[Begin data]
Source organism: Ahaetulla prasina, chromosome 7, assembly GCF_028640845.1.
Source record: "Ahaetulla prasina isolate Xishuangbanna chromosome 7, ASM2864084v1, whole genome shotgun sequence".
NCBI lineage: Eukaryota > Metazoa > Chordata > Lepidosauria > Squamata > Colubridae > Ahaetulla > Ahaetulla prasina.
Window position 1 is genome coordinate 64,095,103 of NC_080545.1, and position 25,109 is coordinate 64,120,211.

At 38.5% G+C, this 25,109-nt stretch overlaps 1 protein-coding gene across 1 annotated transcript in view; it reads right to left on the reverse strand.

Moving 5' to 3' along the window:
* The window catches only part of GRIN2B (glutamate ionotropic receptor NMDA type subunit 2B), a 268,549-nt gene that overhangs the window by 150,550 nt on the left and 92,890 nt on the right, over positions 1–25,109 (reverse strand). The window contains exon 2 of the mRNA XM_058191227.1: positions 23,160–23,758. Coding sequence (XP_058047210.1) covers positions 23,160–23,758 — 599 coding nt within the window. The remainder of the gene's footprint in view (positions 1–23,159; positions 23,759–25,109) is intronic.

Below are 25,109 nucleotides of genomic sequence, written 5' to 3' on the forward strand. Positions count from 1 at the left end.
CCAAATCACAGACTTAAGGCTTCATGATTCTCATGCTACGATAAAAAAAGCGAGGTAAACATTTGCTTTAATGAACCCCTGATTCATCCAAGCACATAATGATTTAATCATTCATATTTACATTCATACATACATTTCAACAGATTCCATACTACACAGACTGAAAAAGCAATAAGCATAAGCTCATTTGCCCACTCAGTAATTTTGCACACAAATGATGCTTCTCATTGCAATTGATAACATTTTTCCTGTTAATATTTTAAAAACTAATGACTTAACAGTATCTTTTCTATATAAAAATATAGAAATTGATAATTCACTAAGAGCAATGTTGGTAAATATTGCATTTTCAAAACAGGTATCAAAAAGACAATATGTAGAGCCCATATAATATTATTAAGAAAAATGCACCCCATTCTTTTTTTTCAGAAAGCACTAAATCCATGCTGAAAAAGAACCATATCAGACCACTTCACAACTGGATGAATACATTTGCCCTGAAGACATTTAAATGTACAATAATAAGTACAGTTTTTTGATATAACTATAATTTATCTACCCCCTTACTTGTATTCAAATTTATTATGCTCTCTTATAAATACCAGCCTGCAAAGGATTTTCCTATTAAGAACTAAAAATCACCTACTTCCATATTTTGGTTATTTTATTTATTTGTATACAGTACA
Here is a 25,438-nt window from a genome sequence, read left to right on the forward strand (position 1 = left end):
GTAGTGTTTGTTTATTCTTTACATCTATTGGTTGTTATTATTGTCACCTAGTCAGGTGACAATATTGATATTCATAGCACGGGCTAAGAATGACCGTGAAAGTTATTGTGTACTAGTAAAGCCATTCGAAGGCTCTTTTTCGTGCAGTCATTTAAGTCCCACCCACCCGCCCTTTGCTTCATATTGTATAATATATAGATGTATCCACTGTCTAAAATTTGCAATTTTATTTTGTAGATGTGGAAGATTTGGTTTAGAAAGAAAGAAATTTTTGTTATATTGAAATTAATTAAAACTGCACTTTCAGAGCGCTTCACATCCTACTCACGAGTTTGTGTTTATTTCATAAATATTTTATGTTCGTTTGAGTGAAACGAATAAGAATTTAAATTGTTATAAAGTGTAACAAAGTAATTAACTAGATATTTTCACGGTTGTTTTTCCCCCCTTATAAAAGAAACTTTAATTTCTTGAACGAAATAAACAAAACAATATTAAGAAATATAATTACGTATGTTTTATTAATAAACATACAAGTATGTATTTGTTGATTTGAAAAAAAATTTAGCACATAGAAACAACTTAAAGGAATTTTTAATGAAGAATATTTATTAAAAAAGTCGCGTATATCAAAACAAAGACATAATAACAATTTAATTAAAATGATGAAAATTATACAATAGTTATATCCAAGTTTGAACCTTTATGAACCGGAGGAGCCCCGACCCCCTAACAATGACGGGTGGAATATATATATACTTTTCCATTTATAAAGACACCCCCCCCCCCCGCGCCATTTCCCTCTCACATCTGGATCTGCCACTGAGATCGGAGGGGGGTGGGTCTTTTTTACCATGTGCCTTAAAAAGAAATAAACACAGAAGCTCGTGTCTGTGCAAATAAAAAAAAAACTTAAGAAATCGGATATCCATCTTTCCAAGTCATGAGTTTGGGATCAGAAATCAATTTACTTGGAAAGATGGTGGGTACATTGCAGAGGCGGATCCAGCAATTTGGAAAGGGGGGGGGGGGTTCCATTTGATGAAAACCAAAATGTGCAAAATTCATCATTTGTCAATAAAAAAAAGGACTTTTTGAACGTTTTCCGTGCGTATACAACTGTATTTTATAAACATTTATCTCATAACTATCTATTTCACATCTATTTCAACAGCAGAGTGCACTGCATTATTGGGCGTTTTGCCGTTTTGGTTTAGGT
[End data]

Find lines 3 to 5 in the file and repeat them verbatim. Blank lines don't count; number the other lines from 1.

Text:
NCBI lineage: Eukaryota > Metazoa > Chordata > Lepidosauria > Squamata > Colubridae > Ahaetulla > Ahaetulla prasina.
Window position 1 is genome coordinate 64,095,103 of NC_080545.1, and position 25,109 is coordinate 64,120,211.

At 38.5% G+C, this 25,109-nt stretch overlaps 1 protein-coding gene across 1 annotated transcript in view; it reads right to left on the reverse strand.